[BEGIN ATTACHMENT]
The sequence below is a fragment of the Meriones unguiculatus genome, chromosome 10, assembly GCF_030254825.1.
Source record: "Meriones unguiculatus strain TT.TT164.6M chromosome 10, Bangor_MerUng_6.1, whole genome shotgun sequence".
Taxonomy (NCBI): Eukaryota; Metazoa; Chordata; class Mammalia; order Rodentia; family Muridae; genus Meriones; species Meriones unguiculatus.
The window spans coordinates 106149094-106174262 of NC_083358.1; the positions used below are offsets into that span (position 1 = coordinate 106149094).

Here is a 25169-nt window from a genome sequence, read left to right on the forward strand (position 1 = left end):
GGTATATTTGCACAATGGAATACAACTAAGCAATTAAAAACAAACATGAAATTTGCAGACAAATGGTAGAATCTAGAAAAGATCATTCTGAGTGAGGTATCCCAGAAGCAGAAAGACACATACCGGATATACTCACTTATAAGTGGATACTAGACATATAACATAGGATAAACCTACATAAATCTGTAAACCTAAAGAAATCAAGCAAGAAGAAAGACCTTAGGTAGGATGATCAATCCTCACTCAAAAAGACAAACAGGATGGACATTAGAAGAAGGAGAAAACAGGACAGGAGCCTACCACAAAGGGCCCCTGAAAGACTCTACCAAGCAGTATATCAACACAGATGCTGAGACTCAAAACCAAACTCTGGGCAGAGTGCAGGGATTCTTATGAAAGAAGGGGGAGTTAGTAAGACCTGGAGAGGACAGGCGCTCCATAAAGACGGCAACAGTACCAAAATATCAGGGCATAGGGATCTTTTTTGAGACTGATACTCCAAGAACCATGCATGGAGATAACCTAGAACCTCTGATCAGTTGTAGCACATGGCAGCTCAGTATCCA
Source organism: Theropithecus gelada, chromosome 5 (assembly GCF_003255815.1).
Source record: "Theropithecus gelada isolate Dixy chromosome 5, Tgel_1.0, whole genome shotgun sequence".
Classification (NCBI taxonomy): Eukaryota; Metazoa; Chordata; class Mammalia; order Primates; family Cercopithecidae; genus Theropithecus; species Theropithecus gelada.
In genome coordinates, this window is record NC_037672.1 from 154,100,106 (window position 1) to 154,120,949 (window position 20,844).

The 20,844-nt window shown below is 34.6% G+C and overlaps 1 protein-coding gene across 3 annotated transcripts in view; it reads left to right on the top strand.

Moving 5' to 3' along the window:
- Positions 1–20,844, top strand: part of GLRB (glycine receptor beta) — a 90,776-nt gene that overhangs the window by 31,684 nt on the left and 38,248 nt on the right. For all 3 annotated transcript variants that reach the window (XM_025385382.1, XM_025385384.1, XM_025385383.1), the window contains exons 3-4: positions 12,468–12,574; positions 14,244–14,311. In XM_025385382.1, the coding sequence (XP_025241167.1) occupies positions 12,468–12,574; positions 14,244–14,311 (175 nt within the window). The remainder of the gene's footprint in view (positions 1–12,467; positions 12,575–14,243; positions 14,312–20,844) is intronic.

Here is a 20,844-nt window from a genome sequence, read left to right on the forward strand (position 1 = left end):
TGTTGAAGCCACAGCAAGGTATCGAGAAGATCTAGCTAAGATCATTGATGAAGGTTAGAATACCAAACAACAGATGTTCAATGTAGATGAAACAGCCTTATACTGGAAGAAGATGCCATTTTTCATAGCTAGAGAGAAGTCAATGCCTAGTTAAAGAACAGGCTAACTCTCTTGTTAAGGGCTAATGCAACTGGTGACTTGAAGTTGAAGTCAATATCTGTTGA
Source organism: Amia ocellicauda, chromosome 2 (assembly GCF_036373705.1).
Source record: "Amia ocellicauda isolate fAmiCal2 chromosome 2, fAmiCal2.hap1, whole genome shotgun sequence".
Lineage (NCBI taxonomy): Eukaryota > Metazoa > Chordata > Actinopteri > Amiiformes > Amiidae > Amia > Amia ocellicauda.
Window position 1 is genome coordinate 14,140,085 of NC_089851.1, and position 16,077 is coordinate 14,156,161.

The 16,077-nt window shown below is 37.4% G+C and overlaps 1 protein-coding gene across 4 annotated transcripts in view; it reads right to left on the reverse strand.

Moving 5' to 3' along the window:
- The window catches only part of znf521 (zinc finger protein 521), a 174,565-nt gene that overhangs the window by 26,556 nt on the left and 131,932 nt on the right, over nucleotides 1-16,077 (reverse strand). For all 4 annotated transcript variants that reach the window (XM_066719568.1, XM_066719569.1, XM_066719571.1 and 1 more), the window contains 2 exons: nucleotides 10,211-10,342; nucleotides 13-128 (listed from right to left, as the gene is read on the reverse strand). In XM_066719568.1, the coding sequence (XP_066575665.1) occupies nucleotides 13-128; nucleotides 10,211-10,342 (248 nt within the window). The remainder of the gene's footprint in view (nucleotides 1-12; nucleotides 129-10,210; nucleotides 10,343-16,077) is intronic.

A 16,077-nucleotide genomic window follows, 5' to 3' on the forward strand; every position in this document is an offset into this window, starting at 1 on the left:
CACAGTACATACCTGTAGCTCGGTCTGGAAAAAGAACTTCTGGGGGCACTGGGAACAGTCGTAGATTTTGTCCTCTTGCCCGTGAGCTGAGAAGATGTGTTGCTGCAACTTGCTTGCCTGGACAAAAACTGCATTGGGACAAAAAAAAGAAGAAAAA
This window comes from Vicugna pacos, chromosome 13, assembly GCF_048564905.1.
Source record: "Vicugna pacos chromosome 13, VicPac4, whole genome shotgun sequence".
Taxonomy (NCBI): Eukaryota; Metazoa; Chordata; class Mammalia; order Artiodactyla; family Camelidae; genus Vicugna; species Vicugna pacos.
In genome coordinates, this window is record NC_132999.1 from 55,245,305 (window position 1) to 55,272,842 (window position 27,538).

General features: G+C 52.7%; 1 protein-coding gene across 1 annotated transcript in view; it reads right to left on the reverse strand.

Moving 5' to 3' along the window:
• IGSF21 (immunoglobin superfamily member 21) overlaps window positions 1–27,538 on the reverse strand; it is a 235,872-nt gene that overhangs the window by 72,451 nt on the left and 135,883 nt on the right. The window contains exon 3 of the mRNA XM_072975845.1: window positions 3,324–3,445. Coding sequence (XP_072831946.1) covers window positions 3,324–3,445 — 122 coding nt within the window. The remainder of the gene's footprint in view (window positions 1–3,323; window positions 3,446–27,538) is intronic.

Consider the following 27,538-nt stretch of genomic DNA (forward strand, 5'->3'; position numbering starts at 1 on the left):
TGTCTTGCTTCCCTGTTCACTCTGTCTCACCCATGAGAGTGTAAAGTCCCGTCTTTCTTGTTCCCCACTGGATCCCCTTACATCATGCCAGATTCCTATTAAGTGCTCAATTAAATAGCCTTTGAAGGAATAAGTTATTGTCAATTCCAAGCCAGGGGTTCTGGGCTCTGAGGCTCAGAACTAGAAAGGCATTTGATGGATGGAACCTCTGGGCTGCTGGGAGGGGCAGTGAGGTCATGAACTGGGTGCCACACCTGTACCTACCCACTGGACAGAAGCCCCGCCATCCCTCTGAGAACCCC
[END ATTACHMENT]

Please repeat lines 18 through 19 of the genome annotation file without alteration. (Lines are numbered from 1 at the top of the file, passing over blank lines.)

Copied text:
Lineage (NCBI taxonomy): Eukaryota > Metazoa > Chordata > Actinopteri > Amiiformes > Amiidae > Amia > Amia ocellicauda.
Window position 1 is genome coordinate 14,140,085 of NC_089851.1, and position 16,077 is coordinate 14,156,161.